Healthcare needs to adopt a similar approach to internet banking in order to extract more value from existing resources, writes Mike Farrar
The fact that the NHS is now facing a decade-long financial mismatch between resources and demand is well accepted. While there are some who believe, against all the evidence, that more money will turn up from somewhere, the majority of leaders within the NHS accept that over the next 15 years we will have to significantly improve health outcomes for the same resource.
To deal with this challenge, the NHS Confederation – in partnership with our members and other organisations – has been looking at how the health service can extract more value out of its existing resources. We have increasingly had to think more radically than the traditional approaches to NHS cost savings.
Other services and industries do this all the time. For instance, nearly 20 million people now use internet banking – managing their own money in their own time in ways that had previously been done by others. Of course, customers do not do this on their own: the infrastructure to make online banking possible requires a very complex web of organisation that encourages people to use their time and expertise to multiply the value that is being invested from the industry.
‘We have to take action now to avoid the standards of services falling and budgets spiralling’
In the next decade healthcare is going to have to develop a similar approach to improving the capacity and knowledge of people to self-manage their conditions. A third of the UK population currently lives with a long-term condition, accounting for half of all GP appointments and two-thirds of outpatient appointments. And approximately 70 per cent of the total health and care spending in England is attributed to caring for people with long-term conditions, meaning 30 per cent of the population accounts for 70 per cent of the spend.
Change and evolve
The pressures on the system are building and we know we have to take action now to avoid the standards of services falling and budgets spiralling. To achieve this we will have to change and evolve, just as other industries have done, investing in services that increase the capacity of very different sorts of patients to better manage their healthcare.
If the NHS is going to invest in creating that increased capacity, the money for that investment is going to have to come from within the existing resources of the NHS.
‘We need a widespread change to thinking and culture that involves patients in shaping their own care’
This dilemma is not unique to our population or our health service. The need to innovate and change has been recognised in the NHS Confederation’s work with the World Economic Forum, which is currently highlighting the need for countries to reorient their healthcare delivery to wellness support models based on supported health maintenance and enhanced self-care. But changing the DNA of the NHS to genuinely see people as “assets” rather than “needs” is challenging, to say the least.
We need to go beyond making the moral case for better self-management and systematically look at how to make this work right across the system. We need a widespread change to thinking and culture that involves patients in shaping their own care and the services that are delivered to support them.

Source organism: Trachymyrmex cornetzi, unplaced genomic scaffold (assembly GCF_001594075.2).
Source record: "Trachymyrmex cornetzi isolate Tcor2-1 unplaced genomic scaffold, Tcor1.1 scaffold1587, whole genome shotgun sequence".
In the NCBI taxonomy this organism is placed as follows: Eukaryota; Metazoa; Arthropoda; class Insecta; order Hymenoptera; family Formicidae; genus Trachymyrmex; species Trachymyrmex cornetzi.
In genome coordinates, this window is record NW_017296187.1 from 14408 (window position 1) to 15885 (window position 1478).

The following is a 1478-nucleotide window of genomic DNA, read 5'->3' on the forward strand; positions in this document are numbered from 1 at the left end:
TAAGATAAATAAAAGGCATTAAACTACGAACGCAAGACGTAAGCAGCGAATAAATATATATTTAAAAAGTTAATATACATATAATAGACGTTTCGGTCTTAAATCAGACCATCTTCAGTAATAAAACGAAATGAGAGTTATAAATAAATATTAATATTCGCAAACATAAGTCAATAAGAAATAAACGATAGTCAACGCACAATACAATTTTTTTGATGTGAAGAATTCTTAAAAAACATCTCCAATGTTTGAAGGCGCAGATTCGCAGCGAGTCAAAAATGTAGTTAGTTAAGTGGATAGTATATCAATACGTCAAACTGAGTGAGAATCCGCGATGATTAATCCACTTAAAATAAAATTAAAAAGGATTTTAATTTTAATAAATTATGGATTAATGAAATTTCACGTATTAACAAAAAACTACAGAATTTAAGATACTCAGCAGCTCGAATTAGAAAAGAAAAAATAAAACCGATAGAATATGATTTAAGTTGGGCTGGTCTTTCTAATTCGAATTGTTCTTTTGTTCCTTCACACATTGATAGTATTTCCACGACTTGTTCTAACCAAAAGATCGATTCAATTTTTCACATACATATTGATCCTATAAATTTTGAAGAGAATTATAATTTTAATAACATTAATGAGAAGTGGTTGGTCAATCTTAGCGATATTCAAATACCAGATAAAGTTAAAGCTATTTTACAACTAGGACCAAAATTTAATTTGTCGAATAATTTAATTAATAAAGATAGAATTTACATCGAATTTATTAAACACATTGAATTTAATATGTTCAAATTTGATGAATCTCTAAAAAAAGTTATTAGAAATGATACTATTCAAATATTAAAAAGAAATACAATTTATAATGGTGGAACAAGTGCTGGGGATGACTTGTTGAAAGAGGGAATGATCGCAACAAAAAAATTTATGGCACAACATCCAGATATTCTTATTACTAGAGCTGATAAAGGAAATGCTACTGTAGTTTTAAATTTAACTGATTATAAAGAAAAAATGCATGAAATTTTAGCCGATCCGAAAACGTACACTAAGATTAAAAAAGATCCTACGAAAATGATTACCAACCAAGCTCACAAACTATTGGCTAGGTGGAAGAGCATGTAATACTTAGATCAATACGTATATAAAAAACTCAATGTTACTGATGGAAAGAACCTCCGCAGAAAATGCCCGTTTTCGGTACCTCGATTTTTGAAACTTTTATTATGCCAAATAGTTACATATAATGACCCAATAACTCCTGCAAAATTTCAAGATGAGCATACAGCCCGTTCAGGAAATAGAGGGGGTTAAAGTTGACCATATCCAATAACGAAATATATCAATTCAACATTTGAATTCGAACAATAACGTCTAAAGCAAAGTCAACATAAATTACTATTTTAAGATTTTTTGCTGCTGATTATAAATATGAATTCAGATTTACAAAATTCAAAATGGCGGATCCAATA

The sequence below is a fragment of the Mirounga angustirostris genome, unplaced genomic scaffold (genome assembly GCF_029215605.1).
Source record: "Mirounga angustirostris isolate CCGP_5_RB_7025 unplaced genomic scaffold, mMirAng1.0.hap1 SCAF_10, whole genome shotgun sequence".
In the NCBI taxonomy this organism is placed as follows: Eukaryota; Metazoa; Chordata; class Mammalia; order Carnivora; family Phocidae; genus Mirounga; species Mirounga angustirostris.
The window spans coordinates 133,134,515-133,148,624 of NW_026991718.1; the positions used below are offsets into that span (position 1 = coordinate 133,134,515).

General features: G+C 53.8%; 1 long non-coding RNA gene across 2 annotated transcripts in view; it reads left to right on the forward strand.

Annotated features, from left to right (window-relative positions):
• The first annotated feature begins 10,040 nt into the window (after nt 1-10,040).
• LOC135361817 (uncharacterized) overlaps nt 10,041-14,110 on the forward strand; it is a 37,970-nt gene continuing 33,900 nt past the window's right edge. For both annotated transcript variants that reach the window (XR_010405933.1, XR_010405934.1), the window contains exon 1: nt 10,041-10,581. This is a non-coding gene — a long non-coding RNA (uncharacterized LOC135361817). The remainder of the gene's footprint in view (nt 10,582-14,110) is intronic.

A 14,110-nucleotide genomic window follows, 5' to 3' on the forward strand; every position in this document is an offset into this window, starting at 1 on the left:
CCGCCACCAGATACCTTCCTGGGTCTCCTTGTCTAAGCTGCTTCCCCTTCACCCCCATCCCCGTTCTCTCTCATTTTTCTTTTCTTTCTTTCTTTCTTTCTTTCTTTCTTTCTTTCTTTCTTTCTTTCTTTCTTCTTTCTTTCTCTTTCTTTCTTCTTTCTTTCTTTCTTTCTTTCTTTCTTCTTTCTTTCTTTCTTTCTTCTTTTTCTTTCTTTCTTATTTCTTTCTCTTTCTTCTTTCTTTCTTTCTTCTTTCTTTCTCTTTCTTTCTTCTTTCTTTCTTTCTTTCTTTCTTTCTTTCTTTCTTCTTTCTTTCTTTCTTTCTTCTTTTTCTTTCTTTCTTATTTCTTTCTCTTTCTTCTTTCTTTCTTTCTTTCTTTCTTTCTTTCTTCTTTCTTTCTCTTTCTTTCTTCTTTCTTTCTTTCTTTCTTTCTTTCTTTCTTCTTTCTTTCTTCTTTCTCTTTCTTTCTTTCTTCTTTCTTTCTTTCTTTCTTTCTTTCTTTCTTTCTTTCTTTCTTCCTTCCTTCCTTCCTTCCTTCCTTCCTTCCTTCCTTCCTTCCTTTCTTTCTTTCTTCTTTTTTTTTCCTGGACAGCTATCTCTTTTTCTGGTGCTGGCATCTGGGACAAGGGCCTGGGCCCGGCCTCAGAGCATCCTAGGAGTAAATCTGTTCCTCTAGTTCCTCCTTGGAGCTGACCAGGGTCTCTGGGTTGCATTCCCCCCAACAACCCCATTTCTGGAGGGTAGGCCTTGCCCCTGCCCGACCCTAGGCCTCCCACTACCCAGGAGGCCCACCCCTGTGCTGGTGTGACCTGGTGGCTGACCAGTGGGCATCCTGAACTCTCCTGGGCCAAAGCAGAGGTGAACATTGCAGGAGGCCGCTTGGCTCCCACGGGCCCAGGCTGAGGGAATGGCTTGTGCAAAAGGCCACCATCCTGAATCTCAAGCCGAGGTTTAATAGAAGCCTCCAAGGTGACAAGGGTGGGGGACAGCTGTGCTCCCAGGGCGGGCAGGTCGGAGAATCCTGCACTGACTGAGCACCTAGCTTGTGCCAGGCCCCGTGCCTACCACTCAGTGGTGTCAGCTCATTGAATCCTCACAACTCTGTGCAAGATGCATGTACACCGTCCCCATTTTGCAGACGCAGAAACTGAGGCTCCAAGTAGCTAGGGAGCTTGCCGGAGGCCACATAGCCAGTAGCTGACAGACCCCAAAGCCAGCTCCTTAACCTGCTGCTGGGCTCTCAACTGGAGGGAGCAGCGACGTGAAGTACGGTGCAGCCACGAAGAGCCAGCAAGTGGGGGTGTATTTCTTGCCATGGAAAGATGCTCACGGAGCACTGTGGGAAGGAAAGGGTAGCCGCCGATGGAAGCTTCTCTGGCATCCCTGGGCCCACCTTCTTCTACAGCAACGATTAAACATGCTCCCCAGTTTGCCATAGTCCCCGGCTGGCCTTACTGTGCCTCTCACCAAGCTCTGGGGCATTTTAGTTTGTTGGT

Making it a reality will depend on various business cases being made to clinical commissioning groups to invest money in the services that help bring care out of the hospital and into people’s homes – to transfer resources away from professionals and into patients, families and communities. Ultimately this might also be seen to require a simultaneous transfer of power from professionals to patients, but the good news is that power is not a finite resource and the more we empower patients and families, the more power the NHS has overall to be sustainable and successful.
‘The more we empower patients and families, the more power the NHS has overall to be sustainable and successful’
This is not something that the NHS can treat as an interesting hobby. In November 2012, Jeremy Hunt emphasised the expectation on the NHS to deliver change in the NHS mandate, which placed significant emphasis on empowering and supporting people living with long-term conditions. The mandate specifically stipulates that NHS England’s objective is to ensure the NHS becomes dramatically better at involving patients and their carers and empowers them to manage and make decisions about their own healthcare and treatment. It recognises that for all the hours that most people spend with a doctor or nurse, they spend thousands more looking after themselves or a loved one.
Address this challenge
Nesta, the UK’s innovation foundation, is helping address this challenge by bringing together healthcare innovators, frontline staff, patients and their carers to look at how we can take many of the best ideas forward. In The Business Case for People Powered Health it sets out how to create services that allow people to shape their own care and argues that it could save the NHS £4.4bn a year.
If we are to really crack the nut on people-powered care then we must recognise the huge opportunities and benefits that lay ahead for the NHS and for patients, rather than be daunted by the challenges.
Mike Farrar is chief executive of NHS Confederation